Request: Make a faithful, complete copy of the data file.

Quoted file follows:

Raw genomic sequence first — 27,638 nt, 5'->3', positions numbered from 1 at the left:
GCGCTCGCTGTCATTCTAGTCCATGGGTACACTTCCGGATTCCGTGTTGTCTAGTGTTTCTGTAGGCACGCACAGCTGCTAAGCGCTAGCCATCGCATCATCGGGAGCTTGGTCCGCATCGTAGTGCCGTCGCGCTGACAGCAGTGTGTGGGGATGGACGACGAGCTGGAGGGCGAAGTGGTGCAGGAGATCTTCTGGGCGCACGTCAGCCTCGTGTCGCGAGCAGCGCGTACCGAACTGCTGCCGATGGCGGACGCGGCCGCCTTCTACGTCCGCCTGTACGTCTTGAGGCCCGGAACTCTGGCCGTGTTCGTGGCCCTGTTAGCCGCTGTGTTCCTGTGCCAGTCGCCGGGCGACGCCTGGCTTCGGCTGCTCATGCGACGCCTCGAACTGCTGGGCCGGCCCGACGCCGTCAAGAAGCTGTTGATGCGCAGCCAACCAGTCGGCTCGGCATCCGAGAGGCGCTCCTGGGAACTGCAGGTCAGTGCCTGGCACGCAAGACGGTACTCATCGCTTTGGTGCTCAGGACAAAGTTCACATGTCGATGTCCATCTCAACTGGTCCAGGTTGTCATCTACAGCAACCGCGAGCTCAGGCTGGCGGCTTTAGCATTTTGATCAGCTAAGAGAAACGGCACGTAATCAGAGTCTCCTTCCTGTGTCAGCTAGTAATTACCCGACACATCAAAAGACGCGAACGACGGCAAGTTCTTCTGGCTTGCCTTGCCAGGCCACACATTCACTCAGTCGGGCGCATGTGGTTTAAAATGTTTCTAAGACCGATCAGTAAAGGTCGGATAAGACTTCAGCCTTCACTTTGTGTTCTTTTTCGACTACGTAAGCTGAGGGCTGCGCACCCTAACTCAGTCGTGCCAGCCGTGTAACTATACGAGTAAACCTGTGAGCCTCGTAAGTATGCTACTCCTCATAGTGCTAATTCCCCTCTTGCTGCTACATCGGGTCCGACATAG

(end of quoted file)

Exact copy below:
Raw genomic sequence first — 27,638 nt, 5'->3', positions numbered from 1 at the left:
GCGCTCGCTGTCATTCTAGTCCATGGGTACACTTCCGGATTCCGTGTTGTCTAGTGTTTCTGTAGGCACGCACAGCTGCTAAGCGCTAGCCATCGCATCATCGGGAGCTTGGTCCGCATCGTAGTGCCGTCGCGCTGACAGCAGTGTGTGGGGATGGACGACGAGCTGGAGGGCGAAGTGGTGCAGGAGATCTTCTGGGCGCACGTCAGCCTCGTGTCGCGAGCAGCGCGTACCGAACTGCTGCCGATGGCGGACGCGGCCGCCTTCTACGTCCGCCTGTACGTCTTGAGGCCCGGAACTCTGGCCGTGTTCGTGGCCCTGTTAGCCGCTGTGTTCCTGTGCCAGTCGCCGGGCGACGCCTGGCTTCGGCTGCTCATGCGACGCCTCGAACTGCTGGGCCGGCCCGACGCCGTCAAGAAGCTGTTGATGCGCAGCCAACCAGTCGGCTCGGCATCCGAGAGGCGCTCCTGGGAACTGCAGGTCAGTGCCTGGCACGCAAGACGGTACTCATCGCTTTGGTGCTCAGGACAAAGTTCACATGTCGATGTCCATCTCAACTGGTCCAGGTTGTCATCTACAGCAACCGCGAGCTCAGGCTGGCGGCTTTAGCATTTTGATCAGCTAAGAGAAACGGCACGTAATCAGAGTCTCCTTCCTGTGTCAGCTAGTAATTACCCGACACATCAAAAGACGCGAACGACGGCAAGTTCTTCTGGCTTGCCTTGCCAGGCCACACATTCACTCAGTCGGGCGCATGTGGTTTAAAATGTTTCTAAGACCGATCAGTAAAGGTCGGATAAGACTTCAGCCTTCACTTTGTGTTCTTTTTCGACTACGTAAGCTGAGGGCTGCGCACCCTAACTCAGTCGTGCCAGCCGTGTAACTATACGAGTAAACCTGTGAGCCTCGTAAGTATGCTACTCCTCATAGTGCTAATTCCCCTCTTGCTGCTACATCGGGTCCGACATAG